The Logitech POP Keys is a wireless-only mechanical keyboard with circular keycaps and a retro, typewriter look. It comes in three colorful designs to give a pop of color to your computer setup. There are dedicated emoji keys on the right side, which you can reprogram to whatever emojis you use most. You can use it wirelessly via its USB receiver or Bluetooth, and you can pair it with up to three devices. The TTC Brown switches on our unit feel light to type on, and they provide tactile feedback when you actuate a key, but the bump is very subtle. If you prefer a different feel, the board is also available with clicky TTC Blue and linear Red switches. Unfortunately, the compact design paired with the round keys can make it difficult to press one key without accidentally hitting the ones next to it. Also, there are no incline settings or backlighting. Disappointingly, the emoji keys don't work on mobile devices, so you can't use them to send emojis on your phone.
The Logitech POP Keys is mediocre for gaming, but it isn't designed for this use. Its latency is high and may not feel responsive enough for most games, especially if you use it over Bluetooth. It has no backlighting, no incline settings, and no wrist rest. On the bright side, you can remap to the emoji keys and most keys on the F-row to other keyboard functions, but you can't set macros.
The Logitech POP Keys is decent for use with mobile devices and tablets. You can use it via Bluetooth or its USB receiver and pair it with up to three devices. It's compatible with the most common operating systems, but you can only make customizations on Windows and macOS. Unfortunately, it's taller and heavier than most dedicated mobile keyboards, so it isn't a good option if you want something you can slide into a bag and take with you on the road. Also, while the board has dedicated emoji keys, they don't work on mobile devices.
The Logitech POP Keys is okay for office use. The TTC Brown switches on our unit are quiet to type on, and they provide tactile feedback when a key is registered, but the bump is very subtle. You can use it via Bluetooth or its USB receiver, and you can pair it with up to three devices. Unfortunately, the round keycaps are close together and might cause you to make more typos than usual. Also, there are no incline settings or wrist rest, though the board is low enough that you should feel comfortable without it. The board lacks the usual keys that most other boards have, like Home, End, Page Up, and Page Down, but you can remap the emoji keys if needed.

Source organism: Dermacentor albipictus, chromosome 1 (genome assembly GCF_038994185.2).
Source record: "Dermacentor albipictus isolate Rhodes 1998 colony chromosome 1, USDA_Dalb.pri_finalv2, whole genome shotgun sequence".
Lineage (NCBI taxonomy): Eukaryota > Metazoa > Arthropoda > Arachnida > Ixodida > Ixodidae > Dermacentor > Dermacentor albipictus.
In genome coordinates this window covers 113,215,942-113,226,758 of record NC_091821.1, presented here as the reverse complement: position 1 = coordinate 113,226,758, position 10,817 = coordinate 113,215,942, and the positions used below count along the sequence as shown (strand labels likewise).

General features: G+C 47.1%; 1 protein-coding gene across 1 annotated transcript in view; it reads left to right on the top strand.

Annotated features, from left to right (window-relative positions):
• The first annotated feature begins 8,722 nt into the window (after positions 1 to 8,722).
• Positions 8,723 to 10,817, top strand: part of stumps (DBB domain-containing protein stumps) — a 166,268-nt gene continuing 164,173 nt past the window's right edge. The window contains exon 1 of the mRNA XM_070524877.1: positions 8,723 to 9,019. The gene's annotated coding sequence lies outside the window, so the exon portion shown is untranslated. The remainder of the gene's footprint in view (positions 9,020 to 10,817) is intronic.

The Logitech POP Keys is disappointing for programming. The round keycaps paired with the compact form might cause you to type slower or make more typos than usual. There are no incline settings or wrist rest, and the board also lacks backlighting. The board lacks the usual keys that most other boards have, like Home, End, Page Up, and Page Down, which may be a dealbreaker for some programmers. On the bright side, you can remap the emoji keys to a different function if you need to, but you can't set macros. Also, you can pair with up to three devices via Bluetooth.
The Logitech POP Keys is inadequate for a home theater PC setup, but it isn't designed for this use. It doesn't have a built-in trackpad, so you'll need a mouse on the side to navigate the PC. Also, there's no backlighting, so it's hard to see the keys if you're in a dark room. On the bright side, it's compatible with the most common operating systems, and it has media hotkeys to quickly control the audio.
We tested the Logitech POP Keys keyboard in Blast (yellow/black) with tactile TTC Brown switches, but it's also available with clicky TTC Blue and linear TTC Red switches. The board is also available in Heartbreaker (pink) and Daydream (purple/green/yellow). Our results apply to all color variants, but if you get different switches, the results for typing quality and typing noise will be different. You can see our unit's label here.